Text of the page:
Food:
  • Mexican food - last time I had it in Mendoza, I got food poisoning.
  • Queso (you know, Velveeta + Rotel), although we did have it once already here. It's still rare.
  • VARIETY (i.e. anything other than steak, pizza, salad, and tartas). 
  • Indian food
  • Seedless grapes
  • Spicy things
  • American-style bacon
  • Thai food (although I haven't tried Wasana yet)

Culture:
  • Being able to order food for delivery without having a panic attack and psyching myself out of it
  • Not waiting in line for over 30 minutes at the supermarket 10-items-or-less lane
  • Actually using the little conveyor belt at the checkout, rather than moving it all manually and having the cashier give you a dirty look
  • Not having to walk everywhere or take a cab
  • Eating before 10pm and being considered normal
  • SPEAKING ENGLISH - I'm making a serious effort to speak only Spanish all the time with strangers, and it is seriously tiring. It is really helping my Spanish, though!
  • Men with good haircuts
  • Ethnic diversity
  • Laws that say you need to pick up after your dog
  • Giving someone a $20 bill and not being constantly asked if I have any smaller bills.
Other:
  • My friends and family from home
  • My boyfriend (sorry babe - you're just as important as friends and family but I wanted to give you a shout-out!)
  • My car
  • Turning on the hot water and having it be hot right away, rather than 5 minutes later
  • Not being bitten by mosquitoes nearly daily
  • Not almost slipping on the sidewalk because it's made of tile and not concrete or brick/stone
I know I'll think of more later. But before that, I should probably post about what I love about Argentina, no?

Asado with special guests.

So it's been a while since my last update.

I went to a family Sunday asado a few weekends ago (April 3 to be exact) near Rivadavia I think it was. Anyway, it was south somewhere, past Lujan on the way to Tunuyán. This random guy just opens his little farm to anyone who wants to barbecue there for the weekend and take their ATVs out for a spin on these crazy dirt hills next door (assuming it's on his property too).

We show up to the asado and my friend's dog is barking and going nuts. I think it's because of the other dogs around. Then... she goes "oh yeah he's going nuts because of the llama."

Excuse me?

That's right. The llama. There were 2 of them  - a white one and a black one. Just hanging out, roaming around the property. Hanging out in the lemon grove. Being llamas.



Also guests of our little asado were horses, roosters, hens, geese, ducks, pigs, cows (yeah I felt bad about that one), donkeys, mules, and goats... just hanging out, roaming around, crapping everywhere. Making me feel bad for eating their tasty friends.

It was a really fun day - didn't get to ride the ATVs although I was offered - it looked a little too hardcore for me. But the asado was great and I got to meet my friends' family, which is always a cool experience.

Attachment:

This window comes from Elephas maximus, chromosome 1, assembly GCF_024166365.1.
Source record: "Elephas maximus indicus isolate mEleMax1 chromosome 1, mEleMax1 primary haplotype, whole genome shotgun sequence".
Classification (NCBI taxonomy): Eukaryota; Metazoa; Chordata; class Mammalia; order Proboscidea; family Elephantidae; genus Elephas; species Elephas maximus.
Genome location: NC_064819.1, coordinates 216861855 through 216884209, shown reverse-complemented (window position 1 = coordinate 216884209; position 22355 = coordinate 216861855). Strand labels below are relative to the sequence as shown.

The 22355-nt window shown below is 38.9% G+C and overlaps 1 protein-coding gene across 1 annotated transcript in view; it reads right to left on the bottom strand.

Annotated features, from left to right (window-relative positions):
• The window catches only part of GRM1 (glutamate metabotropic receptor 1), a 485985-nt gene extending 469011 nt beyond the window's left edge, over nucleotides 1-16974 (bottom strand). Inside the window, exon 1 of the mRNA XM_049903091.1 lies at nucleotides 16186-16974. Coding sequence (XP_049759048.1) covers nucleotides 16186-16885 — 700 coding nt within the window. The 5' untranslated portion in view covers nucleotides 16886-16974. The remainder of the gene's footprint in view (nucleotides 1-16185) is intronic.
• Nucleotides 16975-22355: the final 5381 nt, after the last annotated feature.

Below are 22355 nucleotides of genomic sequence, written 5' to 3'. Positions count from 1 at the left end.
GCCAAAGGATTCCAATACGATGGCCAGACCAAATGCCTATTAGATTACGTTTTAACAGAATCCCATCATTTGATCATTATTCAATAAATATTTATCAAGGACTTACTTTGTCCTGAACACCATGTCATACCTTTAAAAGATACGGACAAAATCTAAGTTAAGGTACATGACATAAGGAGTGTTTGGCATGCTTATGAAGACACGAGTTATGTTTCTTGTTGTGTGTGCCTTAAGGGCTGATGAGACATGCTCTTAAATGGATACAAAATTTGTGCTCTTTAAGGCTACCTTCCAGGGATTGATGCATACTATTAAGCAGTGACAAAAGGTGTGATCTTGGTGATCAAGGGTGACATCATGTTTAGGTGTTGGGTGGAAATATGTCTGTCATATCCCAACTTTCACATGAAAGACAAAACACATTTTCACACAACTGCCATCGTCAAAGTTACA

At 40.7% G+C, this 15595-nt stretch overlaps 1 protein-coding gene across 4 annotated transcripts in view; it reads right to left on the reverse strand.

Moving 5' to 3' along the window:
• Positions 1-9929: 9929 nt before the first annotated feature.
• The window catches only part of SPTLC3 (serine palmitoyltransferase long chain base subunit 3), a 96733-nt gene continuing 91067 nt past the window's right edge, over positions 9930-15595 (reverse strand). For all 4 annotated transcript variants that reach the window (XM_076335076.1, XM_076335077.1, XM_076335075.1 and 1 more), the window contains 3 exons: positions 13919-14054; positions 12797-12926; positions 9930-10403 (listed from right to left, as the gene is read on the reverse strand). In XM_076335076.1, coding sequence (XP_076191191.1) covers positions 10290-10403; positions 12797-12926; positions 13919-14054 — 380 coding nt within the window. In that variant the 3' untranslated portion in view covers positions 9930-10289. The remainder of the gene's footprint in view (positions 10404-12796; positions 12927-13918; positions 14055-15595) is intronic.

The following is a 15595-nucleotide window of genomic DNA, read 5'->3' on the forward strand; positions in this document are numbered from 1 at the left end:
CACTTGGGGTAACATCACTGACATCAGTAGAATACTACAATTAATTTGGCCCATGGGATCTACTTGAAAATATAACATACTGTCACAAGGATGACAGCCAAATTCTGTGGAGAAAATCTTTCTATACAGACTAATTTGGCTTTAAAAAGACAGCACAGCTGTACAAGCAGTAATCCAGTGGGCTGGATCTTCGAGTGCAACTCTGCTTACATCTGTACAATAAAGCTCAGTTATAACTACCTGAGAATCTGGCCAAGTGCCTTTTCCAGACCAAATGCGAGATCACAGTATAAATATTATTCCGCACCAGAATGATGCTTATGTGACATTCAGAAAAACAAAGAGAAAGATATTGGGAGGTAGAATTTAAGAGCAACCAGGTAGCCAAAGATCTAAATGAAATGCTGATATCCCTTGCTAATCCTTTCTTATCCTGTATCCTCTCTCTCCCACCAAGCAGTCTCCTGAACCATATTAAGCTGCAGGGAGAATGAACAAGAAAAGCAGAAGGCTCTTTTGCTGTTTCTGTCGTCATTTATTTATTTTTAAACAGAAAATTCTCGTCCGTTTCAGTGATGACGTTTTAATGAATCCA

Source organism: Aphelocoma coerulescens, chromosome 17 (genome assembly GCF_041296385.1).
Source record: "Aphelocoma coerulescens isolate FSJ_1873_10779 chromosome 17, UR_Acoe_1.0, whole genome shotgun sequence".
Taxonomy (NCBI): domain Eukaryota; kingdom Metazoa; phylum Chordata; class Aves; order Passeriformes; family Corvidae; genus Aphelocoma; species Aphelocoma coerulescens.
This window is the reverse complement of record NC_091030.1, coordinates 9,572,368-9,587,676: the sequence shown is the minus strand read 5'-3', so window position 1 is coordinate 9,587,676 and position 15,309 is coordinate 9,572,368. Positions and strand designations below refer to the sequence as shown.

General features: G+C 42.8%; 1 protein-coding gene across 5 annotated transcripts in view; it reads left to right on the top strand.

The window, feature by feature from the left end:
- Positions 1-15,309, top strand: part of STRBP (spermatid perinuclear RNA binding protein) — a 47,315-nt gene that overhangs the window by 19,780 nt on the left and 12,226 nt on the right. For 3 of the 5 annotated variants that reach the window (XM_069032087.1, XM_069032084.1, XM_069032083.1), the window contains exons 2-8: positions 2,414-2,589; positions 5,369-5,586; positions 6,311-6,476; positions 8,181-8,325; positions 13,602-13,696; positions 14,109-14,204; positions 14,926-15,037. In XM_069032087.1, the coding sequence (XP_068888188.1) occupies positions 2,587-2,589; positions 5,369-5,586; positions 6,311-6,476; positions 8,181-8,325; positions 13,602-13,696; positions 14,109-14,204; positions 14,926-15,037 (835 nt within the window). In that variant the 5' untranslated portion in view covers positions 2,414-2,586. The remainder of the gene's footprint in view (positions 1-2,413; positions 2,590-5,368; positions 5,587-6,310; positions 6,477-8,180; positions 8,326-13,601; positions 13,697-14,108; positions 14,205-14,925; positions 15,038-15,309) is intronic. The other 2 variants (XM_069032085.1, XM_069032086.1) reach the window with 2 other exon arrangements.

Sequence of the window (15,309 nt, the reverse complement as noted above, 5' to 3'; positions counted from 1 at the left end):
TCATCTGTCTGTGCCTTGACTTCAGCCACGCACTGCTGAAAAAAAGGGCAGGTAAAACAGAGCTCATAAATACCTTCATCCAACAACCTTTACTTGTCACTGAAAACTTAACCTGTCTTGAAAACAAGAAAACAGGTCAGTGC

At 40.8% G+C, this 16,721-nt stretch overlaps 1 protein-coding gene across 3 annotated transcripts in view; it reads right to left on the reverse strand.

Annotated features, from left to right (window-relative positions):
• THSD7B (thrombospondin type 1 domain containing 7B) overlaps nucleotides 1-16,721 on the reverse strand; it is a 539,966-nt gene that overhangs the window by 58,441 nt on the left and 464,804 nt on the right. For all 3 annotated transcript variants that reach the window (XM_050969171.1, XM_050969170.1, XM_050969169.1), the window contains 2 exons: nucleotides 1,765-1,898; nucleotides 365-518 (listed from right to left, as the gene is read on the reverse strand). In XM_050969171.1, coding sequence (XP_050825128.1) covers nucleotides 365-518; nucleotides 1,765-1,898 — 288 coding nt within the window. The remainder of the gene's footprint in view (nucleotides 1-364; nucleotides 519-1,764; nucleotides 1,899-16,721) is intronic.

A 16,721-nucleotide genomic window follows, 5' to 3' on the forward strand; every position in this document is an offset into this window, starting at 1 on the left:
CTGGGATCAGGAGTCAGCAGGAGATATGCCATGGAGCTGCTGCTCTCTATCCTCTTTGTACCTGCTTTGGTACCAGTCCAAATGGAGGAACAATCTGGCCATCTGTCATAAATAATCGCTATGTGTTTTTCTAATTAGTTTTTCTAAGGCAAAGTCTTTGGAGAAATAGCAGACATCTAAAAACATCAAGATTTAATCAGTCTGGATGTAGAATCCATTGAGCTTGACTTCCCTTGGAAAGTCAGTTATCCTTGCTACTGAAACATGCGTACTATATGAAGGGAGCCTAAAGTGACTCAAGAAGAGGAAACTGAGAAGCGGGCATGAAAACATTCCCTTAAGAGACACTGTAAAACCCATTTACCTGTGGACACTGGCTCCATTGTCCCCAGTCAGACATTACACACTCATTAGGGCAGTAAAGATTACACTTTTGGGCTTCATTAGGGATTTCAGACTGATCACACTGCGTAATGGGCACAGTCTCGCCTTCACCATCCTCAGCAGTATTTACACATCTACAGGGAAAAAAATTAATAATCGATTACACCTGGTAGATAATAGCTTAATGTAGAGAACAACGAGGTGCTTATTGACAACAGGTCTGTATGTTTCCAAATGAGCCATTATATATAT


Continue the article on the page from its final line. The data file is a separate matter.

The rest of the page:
Saturday, April 2, 2011

Bodegas Twitter Event



A week ago today (Saturday March 26), I was lucky enough to have a ticket to attend a huge winetasting event here in Mendoza called Bodegas Twitter.  The event was a fundraiser for Fundación CONIN, which is a charity that works with underprivileged children.

So why was it called Bodegas Twitter? The entire event was supposedly organized using solely Twitter.  And, if you tweeted from the event using the hashtag #bodegastw , your tweet would be broadcast to the entire party via a giant screen behind the stage.

Held at the Auditorio Angel Bustelo in downtown Mendoza, the event brought together bodegas all around the Mendoza region (and Patagonia), including some local restaurants. Attendees got little coupons for specific types of wine and food to exchange at the tasting booths.

Some of the highlights of the night were a performance by local flamenco musicians Simpecao and (apparently) an Argentine-American superstar named Kevin Johansen. He was really good, but I just wasn't able to appreciate it nearly as much as my girlfriends who were there.

Now, the wine was much appreciated. While the lines were long for wine, and the food kept running out (a slight snag in the otherwise great night - I only got to try the empanadas and heavenly tiramisu, but there was salmon from a big restaurant here, and a trout dish from Siete Cocinas, as well as some food I missed from O'Fournier), I still got to taste 5 or so wines before I decided I didn't want any more. I know, I know, it's very odd for me.

A nice surprise was the Saurus Pinot Noir from Patagonia.  I also enjoyed the sparkling wine offerings ("Espumante" as they're called here) from Trivento. I can't remember the names of the other wines I had, but I know I had a Norton reserva that was excellent.

Photos will be up later!